Directory, Glenn Lowry: The sculptor, Anthony Caro, speaking at the Museum in 1975.
Anthony Caro, Archival: People have asked me to describe what my sculpture is about and I keep on saying it's like music. What I think I mean by that is that I'm trying to take out the whole business of it being pieces of steel that are used in engineering, pieces of steel that are used in architecture. I just happen to use those materials instead of using notes.
Chief Curator Emeritus, John Elderfield: What's hard to now grasp is how radical and how astonishing this work was in 1960.
Glenn Lowry: Chief Curator Emeritus of Painting and Sculpture, John Elderfield
John Elderfield: It is, as he says, about arranging pieces of steel in an abstract way, like notes. One can imagine a piece of sheet music, with notes arranged upon a line and also the gaps between these notes.
Traditionally, it's possible to walk around the sculpture and sort of predict what the other side is going to be like. In the case of a sculpture like this, there doesn't seem to be, let's say, any inside. It's all outside.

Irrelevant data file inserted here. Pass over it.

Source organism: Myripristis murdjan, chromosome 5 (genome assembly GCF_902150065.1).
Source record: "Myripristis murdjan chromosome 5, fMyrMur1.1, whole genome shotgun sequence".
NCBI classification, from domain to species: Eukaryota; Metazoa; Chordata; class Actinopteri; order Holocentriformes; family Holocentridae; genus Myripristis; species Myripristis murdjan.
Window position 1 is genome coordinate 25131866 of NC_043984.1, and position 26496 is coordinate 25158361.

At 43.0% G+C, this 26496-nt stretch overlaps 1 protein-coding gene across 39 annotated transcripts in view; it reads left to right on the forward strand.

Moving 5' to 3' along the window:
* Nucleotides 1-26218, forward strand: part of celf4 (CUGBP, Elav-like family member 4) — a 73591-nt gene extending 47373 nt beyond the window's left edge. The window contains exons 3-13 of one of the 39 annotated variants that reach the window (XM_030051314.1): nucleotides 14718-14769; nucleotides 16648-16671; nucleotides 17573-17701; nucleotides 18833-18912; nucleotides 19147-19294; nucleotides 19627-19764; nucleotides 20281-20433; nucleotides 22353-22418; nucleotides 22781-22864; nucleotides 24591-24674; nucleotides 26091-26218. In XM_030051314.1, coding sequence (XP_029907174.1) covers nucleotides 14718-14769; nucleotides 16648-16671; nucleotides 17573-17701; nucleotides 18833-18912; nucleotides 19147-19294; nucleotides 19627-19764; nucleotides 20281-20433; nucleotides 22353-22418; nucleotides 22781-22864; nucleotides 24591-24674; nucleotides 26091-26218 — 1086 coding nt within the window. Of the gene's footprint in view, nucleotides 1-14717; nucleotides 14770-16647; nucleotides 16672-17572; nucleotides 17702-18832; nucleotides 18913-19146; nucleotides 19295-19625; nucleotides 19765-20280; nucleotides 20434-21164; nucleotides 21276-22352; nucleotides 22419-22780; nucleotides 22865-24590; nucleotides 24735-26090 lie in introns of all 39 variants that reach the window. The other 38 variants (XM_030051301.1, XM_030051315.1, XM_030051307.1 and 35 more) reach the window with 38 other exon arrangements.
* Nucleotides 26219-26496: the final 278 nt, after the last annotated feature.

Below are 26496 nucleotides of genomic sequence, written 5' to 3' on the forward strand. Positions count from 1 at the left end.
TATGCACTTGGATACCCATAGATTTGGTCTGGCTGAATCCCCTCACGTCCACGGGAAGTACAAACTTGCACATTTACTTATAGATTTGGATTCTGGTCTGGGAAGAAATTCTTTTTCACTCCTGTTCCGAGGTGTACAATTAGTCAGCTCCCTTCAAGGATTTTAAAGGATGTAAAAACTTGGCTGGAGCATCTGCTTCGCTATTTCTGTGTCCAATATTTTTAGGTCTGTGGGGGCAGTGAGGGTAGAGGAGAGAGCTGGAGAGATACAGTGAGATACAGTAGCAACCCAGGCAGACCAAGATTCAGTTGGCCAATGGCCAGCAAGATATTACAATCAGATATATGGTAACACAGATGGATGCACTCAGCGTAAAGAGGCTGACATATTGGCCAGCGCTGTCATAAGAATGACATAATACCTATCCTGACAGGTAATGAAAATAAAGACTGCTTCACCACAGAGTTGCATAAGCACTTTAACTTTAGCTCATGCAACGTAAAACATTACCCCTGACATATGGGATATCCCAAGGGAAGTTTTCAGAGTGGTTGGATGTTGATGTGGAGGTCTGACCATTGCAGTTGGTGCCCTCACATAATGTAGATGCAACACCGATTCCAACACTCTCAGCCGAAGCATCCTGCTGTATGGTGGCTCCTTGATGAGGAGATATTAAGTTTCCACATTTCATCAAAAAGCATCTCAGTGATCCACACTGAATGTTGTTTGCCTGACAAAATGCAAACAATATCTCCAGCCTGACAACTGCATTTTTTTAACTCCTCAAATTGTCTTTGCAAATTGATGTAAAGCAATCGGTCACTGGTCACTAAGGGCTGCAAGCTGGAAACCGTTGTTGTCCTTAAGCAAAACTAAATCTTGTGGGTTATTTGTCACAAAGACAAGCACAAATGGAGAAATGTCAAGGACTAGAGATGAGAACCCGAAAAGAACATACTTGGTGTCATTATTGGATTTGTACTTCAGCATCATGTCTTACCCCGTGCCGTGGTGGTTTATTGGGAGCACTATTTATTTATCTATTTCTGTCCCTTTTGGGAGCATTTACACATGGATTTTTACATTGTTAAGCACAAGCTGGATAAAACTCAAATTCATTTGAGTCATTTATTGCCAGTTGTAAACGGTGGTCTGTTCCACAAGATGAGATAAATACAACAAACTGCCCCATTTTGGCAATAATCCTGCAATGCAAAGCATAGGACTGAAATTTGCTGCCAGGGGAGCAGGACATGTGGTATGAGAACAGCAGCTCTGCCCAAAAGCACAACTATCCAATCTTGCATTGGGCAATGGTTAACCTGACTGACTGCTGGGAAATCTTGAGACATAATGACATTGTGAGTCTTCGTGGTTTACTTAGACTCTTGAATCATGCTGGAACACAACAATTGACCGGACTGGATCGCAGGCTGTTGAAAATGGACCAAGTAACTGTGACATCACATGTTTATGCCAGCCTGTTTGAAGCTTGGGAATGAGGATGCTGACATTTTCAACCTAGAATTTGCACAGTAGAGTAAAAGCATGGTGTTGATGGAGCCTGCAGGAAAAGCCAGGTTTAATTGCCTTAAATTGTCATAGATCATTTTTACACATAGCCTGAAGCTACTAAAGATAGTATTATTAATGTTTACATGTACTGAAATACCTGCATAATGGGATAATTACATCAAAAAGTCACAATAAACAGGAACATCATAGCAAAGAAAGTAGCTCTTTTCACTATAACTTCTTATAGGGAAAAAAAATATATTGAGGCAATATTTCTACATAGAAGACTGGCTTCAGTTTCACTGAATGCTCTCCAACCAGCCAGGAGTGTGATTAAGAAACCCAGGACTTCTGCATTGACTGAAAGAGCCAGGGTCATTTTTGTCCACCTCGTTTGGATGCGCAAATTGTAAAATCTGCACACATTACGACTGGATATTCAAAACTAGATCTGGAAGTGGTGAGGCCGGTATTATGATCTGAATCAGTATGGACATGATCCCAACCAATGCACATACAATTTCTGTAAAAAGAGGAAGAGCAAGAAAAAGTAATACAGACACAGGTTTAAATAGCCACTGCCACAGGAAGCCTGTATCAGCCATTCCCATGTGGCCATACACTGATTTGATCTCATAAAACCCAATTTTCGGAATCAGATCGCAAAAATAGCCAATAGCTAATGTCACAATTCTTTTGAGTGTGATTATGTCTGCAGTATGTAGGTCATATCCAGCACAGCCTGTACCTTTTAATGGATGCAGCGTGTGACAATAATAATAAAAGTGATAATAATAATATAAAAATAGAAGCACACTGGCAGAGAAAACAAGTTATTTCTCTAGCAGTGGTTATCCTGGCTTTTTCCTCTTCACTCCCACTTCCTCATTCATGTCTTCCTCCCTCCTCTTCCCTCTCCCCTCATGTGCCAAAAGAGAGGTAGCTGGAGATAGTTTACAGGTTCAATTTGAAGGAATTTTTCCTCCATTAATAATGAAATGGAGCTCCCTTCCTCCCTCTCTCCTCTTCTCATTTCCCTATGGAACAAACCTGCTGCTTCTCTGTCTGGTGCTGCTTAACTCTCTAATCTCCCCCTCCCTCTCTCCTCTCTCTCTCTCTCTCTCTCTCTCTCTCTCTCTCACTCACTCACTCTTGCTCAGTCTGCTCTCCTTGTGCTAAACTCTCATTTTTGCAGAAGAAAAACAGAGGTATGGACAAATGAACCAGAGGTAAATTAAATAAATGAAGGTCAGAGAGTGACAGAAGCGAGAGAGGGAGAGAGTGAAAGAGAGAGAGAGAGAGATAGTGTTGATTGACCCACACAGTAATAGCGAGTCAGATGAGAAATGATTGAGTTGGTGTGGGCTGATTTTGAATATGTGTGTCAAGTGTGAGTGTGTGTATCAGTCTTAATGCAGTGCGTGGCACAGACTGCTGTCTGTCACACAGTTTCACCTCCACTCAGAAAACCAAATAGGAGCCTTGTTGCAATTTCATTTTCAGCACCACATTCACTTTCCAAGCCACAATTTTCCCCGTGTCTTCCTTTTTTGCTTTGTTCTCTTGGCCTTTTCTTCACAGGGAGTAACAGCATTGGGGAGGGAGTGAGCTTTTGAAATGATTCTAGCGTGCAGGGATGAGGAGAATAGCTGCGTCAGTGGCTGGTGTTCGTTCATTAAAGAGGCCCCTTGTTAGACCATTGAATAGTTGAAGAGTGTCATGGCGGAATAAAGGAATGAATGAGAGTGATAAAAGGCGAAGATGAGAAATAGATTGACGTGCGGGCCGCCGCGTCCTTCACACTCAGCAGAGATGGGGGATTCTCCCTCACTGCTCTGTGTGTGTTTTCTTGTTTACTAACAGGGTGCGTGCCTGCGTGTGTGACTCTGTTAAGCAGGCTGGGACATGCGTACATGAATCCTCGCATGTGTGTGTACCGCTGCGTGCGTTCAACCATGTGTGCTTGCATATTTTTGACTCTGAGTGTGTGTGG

He said that he made this sculpture in a one-car garage and therefore he really never had any distance on it. He was never actually looking at it as a whole image. So in fact the decisions he was making were all part-to-part decisions. It was the relationship from one piece of metal to the other piece of metal.
Anthony Caro, Archival: So when I put them out into the courtyard, I sometimes got a nice or bad surprise at any rate, because it wasn't something I knew about, but some sort of discovery.